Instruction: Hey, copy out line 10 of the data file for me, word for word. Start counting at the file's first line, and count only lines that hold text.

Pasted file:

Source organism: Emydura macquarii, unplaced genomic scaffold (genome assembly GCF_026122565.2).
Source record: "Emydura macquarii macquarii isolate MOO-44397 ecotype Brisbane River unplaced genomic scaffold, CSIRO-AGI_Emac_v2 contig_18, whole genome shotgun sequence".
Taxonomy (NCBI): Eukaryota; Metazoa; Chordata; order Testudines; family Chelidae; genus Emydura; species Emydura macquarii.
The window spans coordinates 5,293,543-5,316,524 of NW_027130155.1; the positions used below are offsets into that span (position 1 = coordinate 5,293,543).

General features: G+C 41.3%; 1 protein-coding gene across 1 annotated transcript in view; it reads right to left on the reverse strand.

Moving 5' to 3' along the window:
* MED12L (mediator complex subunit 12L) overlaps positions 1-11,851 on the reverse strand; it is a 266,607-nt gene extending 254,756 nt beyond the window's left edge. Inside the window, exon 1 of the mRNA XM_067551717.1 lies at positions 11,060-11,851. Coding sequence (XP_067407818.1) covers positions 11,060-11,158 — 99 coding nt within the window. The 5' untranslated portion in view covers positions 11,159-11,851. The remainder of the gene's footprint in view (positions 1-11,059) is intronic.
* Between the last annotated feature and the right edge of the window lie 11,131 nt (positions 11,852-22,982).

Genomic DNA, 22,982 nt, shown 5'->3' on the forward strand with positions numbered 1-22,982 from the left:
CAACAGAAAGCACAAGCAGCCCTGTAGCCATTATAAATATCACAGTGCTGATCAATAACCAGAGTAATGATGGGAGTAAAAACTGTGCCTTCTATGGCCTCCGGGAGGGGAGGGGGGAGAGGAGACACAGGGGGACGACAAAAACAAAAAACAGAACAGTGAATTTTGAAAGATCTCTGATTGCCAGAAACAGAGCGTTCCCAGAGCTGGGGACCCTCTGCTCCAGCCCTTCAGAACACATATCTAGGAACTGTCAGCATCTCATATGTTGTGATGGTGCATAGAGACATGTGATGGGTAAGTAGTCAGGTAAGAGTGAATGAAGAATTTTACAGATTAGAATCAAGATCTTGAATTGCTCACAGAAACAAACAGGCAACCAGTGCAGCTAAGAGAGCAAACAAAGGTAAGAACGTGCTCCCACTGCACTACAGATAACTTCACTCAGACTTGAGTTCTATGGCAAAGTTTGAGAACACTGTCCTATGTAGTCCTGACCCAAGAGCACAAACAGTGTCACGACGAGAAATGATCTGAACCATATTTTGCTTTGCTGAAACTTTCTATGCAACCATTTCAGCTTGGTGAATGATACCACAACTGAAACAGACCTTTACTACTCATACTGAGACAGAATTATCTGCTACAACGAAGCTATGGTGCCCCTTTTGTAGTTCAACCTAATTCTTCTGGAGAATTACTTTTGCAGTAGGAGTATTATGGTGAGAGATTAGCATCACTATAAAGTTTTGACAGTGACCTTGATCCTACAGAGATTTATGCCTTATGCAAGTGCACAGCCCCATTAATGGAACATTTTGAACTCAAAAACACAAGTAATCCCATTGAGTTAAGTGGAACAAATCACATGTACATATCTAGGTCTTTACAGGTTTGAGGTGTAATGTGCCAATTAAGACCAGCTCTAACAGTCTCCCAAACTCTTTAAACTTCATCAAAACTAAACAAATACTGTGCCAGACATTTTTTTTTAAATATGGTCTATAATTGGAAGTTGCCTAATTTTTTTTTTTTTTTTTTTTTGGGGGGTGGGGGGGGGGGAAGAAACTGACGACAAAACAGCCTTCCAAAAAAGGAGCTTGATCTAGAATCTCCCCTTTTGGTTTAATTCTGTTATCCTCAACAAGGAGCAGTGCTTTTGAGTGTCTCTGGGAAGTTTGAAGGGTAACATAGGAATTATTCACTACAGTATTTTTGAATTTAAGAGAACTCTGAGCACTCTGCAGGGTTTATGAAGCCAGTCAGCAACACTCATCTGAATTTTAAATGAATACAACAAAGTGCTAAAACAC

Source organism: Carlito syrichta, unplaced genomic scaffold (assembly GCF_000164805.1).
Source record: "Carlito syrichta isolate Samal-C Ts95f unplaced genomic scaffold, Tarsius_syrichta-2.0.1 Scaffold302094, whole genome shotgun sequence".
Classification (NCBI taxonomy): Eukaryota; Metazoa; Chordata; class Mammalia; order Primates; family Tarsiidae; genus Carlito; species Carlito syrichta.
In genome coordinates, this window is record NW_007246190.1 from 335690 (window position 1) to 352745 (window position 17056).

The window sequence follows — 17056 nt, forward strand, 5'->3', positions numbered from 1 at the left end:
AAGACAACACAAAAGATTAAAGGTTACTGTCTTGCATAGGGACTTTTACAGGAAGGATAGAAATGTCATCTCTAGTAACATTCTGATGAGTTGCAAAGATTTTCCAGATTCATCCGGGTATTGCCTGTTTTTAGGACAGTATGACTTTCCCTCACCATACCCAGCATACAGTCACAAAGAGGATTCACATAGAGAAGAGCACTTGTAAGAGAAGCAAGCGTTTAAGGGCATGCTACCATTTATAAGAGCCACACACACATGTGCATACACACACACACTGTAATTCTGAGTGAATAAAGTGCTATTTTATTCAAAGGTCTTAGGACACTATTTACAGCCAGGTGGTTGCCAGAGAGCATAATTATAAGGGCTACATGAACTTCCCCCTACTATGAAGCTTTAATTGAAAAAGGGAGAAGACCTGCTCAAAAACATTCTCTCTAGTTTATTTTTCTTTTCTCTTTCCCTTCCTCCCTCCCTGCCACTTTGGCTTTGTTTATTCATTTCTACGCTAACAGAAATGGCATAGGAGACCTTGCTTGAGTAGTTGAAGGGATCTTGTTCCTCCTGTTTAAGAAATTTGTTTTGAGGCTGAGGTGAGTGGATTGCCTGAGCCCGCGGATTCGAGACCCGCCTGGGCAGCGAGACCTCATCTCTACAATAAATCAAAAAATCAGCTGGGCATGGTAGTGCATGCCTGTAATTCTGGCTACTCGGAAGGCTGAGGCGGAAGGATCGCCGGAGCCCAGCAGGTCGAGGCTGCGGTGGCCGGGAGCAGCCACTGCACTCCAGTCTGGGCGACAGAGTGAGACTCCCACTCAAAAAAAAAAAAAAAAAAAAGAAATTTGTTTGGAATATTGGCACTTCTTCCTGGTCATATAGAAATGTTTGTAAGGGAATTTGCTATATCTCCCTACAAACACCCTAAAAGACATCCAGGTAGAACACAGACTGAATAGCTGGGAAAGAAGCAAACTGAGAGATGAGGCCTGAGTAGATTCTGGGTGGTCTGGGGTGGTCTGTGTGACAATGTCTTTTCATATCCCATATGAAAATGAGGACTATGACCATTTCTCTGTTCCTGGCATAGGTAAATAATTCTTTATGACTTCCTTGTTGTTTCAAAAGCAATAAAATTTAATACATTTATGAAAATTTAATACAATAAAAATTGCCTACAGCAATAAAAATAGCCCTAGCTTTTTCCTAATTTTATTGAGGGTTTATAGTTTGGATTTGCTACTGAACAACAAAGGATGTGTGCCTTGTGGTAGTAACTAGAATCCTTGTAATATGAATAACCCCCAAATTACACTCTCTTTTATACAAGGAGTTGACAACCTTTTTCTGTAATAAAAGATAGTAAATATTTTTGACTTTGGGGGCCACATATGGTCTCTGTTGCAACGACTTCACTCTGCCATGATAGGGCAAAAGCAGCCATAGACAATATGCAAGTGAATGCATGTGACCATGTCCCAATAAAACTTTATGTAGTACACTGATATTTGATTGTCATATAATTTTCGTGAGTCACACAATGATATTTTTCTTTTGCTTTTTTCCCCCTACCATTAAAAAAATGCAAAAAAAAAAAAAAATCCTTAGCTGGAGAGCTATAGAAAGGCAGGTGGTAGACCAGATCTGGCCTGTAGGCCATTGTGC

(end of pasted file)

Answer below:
CAACAGAAAGCACAAGCAGCCCTGTAGCCATTATAAATATCACAGTGCTGATCAATAACCAGAGTAATGATGGGAGTAAAAACTGTGCCTTCTATGGCCTCCGGGAGGGGAGGGGGGAGAGGAGACACAGGGGGACGACAAAAACAAAAAACAGAACAGTGAATTTTGAAAGATCTCTGATTGCCAGAAACAGAGCGTTCCCAGAGCTGGGGACCCTCTGCTCCAGCCCTTCAGAACACATATCTAGGAACTGTCAGCATCTCATATGTTGTGATGGTGCATAGAGACATGTGATGGGTAAGTAGTCAGGTAAGAGTGAATGAAGAATTTTACAGATTAGAATCAAGATCTTGAATTGCTCACAGAAACAAACAGGCAACCAGTGCAGCTAAGAGAGCAAACAAAGGTAAGAACGTGCTCCCACTGCACTACAGATAACTTCACTCAGACTTGAGTTCTATGGCAAAGTTTGAGAACACTGTCCTATGTAGTCCTGACCCAAGAGCACAAACAGTGTCACGACGAGAAATGATCTGAACCATATTTTGCTTTGCTGAAACTTTCTATGCAACCATTTCAGCTTGGTGAATGATACCACAACTGAAACAGACCTTTACTACTCATACTGAGACAGAATTATCTGCTACAACGAAGCTATGGTGCCCCTTTTGTAGTTCAACCTAATTCTTCTGGAGAATTACTTTTGCAGTAGGAGTATTATGGTGAGAGATTAGCATCACTATAAAGTTTTGACAGTGACCTTGATCCTACAGAGATTTATGCCTTATGCAAGTGCACAGCCCCATTAATGGAACATTTTGAACTCAAAAACACAAGTAATCCCATTGAGTTAAGTGGAACAAATCACATGTACATATCTAGGTCTTTACAGGTTTGAGGTGTAATGTGCCAATTAAGACCAGCTCTAACAGTCTCCCAAACTCTTTAAACTTCATCAAAACTAAACAAATACTGTGCCAGACATTTTTTTTTAAATATGGTCTATAATTGGAAGTTGCCTAATTTTTTTTTTTTTTTTTTTTTGGGGGGTGGGGGGGGGGGAAGAAACTGACGACAAAACAGCCTTCCAAAAAAGGAGCTTGATCTAGAATCTCCCCTTTTGGTTTAATTCTGTTATCCTCAACAAGGAGCAGTGCTTTTGAGTGTCTCTGGGAAGTTTGAAGGGTAACATAGGAATTATTCACTACAGTATTTTTGAATTTAAGAGAACTCTGAGCACTCTGCAGGGTTTATGAAGCCAGTCAGCAACACTCATCTGAATTTTAAATGAATACAACAAAGTGCTAAAACAC